|Publication number||US6007858 A|
|Application number||US 09/197,749|
|Publication date||Dec 28, 1999|
|Filing date||Nov 20, 1998|
|Priority date||Nov 20, 1998|
|Publication number||09197749, 197749, US 6007858 A, US 6007858A, US-A-6007858, US6007858 A, US6007858A|
|Inventors||Ernest Kemp Gum, Jau Yann Hsu, Kaj F. Knudsen, Louise Barbara Wyant|
|Original Assignee||Nestec S.A.|
|Export Citation||BiBTeX, EndNote, RefMan|
|Patent Citations (19), Referenced by (13), Classifications (19), Legal Events (4)|
|External Links: USPTO, USPTO Assignment, Espacenet|
The present invention relates to Tamale products, more particularly to refrigerated Tamale roll products and the processes of preparing them.
Conventionally, tamales are made from corn, also known as maize. One known method of preparing tamale rolls involves mixing corn masa (corn masa is made by soaking and cooking corn in water with lye treatment, and then grinding to a paste), lard, water or broth, and spices into a corn meal tamale dough which is placed on a corn husk wrapped around a filling (such as meat or cheese filling) and steamed to make tamale roll with filling, the tamale.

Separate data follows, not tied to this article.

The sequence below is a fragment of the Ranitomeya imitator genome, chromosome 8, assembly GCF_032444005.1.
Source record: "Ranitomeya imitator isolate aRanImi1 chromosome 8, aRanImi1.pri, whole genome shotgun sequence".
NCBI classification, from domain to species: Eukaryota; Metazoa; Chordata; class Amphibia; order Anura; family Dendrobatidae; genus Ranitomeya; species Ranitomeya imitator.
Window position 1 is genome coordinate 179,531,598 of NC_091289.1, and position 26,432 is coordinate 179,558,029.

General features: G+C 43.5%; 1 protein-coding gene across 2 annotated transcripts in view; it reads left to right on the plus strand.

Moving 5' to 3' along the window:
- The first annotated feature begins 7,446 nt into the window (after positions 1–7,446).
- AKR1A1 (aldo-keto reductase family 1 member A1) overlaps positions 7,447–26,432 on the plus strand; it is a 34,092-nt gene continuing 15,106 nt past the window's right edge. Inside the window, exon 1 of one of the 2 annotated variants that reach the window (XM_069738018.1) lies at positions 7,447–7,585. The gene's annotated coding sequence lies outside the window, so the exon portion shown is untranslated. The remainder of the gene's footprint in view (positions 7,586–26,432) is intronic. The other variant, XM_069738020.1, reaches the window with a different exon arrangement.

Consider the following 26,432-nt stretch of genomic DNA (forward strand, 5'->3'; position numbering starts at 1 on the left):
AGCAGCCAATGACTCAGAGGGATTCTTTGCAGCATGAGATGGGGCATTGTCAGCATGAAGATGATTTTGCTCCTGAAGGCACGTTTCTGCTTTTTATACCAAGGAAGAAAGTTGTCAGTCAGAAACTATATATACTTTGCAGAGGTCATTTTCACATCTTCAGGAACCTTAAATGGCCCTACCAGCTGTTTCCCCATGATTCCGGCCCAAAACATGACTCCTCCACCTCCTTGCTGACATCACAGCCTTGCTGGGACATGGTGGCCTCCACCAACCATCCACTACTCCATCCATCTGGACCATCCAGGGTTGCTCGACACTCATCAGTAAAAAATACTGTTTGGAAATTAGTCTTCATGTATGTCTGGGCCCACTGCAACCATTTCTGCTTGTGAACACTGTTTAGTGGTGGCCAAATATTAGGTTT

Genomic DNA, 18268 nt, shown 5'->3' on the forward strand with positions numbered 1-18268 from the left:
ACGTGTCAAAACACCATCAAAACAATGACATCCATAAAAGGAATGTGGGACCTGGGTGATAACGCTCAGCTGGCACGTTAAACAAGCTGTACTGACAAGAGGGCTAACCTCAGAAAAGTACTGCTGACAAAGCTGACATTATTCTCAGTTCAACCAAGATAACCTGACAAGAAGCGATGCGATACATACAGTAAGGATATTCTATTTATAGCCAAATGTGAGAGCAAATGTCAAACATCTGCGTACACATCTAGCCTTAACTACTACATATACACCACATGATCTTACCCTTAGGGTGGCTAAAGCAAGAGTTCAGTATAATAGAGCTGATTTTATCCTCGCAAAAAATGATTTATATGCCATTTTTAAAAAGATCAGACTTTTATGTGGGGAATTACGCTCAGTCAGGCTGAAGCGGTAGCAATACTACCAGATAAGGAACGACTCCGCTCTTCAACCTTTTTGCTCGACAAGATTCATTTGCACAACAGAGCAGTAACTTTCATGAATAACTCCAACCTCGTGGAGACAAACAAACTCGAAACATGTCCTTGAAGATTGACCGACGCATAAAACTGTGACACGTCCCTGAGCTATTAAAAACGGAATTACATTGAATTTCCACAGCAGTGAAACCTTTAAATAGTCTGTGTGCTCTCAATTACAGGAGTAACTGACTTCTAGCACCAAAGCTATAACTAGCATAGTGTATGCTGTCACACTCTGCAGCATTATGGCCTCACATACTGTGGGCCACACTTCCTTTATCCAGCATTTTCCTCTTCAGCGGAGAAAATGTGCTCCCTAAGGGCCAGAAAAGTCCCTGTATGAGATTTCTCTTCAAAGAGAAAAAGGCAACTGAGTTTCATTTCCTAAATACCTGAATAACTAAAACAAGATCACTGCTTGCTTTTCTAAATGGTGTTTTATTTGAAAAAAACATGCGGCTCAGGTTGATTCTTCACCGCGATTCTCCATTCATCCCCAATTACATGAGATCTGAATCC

Instead of preparing corn masa, another conventional method used to prepare tamale rolls involves the use of Masa Harina flour, an alkaline treated corn flour with desirable flavor and dough consistency, which is mixed with lard, salt, baking powder, water or broth and spices to form the tamale dough which is placed on a corn husk wrapped around a filling (such as meat or cheese filling) and steamed to make tamale.
In both cases, the steamed tamale corn meal dough is a soft mass and needs a "wrapper" to hold it (the "wrapper" may be, for instance, corn husks, banana leaves or corn leaves). There are two disadvantages of the conventional tamale roll:
(i) after it is made, it has no strength, is breaks easily on bending or folding, and
(ii) it has to be kept frozen since it has a moisture content of 48-55% and water activity of 0.97-0.98 which can be kept at refrigerated temperature only for a very short period of time.